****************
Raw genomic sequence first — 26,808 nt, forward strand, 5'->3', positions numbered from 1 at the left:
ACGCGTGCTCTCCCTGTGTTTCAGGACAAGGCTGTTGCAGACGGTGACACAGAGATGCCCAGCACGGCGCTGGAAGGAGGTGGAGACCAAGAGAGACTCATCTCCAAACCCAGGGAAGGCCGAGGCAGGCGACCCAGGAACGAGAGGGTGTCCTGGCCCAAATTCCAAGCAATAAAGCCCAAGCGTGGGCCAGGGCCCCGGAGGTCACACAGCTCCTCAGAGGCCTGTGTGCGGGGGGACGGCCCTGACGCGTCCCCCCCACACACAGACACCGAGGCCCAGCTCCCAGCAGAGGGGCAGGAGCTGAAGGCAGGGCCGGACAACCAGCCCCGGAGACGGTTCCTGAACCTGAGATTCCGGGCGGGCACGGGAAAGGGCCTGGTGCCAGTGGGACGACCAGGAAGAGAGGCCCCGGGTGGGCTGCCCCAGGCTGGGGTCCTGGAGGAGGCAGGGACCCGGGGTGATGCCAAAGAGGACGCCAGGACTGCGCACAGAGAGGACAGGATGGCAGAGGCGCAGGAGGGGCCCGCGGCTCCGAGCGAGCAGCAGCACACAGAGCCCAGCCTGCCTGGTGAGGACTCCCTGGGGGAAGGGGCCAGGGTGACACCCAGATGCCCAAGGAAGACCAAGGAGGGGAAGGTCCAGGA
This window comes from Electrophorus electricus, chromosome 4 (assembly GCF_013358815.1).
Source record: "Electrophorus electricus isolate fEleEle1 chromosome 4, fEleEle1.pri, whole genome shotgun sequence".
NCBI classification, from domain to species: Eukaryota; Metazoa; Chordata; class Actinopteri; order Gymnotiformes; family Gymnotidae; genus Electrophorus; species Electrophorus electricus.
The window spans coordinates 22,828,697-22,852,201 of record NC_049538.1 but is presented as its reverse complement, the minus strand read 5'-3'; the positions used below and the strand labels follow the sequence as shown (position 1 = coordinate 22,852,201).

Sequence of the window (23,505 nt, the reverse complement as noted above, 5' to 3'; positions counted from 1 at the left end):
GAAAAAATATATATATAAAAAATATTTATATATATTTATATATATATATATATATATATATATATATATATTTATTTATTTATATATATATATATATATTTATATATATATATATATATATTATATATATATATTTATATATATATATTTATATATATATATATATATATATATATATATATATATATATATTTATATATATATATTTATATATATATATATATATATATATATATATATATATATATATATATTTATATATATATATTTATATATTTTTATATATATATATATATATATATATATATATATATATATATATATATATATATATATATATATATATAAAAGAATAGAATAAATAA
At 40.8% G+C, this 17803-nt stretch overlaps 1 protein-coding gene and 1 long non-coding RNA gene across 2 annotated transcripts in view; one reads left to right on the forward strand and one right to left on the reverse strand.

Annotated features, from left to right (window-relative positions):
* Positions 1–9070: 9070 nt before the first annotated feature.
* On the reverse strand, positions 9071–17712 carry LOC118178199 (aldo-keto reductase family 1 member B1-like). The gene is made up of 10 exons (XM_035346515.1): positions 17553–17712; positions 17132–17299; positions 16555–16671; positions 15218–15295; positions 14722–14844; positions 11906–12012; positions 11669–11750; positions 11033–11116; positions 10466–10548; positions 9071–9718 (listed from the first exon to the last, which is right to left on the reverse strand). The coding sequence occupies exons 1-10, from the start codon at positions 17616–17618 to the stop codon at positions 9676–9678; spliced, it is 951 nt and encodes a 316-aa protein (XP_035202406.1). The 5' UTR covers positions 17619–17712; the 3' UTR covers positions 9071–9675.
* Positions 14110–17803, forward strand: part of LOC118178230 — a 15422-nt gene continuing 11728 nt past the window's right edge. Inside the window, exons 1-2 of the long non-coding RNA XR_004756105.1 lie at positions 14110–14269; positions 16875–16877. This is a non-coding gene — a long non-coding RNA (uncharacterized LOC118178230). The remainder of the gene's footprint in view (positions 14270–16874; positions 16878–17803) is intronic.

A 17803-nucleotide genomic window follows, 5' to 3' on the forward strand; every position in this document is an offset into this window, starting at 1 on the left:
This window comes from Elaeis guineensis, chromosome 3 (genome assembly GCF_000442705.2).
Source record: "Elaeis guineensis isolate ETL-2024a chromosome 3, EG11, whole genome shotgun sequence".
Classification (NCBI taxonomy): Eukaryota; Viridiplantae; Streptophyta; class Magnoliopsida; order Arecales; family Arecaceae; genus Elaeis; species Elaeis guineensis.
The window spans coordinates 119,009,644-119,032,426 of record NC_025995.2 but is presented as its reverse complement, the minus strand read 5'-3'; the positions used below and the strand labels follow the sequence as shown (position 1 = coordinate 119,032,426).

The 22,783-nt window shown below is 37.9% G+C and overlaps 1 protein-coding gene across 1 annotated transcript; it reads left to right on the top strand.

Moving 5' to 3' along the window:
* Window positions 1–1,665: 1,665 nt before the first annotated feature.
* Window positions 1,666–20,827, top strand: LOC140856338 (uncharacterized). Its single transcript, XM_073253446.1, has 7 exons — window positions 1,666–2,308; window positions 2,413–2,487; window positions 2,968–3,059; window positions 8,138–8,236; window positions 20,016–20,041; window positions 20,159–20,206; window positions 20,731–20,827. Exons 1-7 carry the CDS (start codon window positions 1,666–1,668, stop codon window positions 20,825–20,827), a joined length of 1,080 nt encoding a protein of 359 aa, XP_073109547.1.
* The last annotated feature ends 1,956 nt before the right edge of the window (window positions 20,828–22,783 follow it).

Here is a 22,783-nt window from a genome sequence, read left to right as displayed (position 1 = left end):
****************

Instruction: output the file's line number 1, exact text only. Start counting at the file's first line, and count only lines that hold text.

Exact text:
Raw genomic sequence first — 26,808 nt, forward strand, 5'->3', positions numbered from 1 at the left: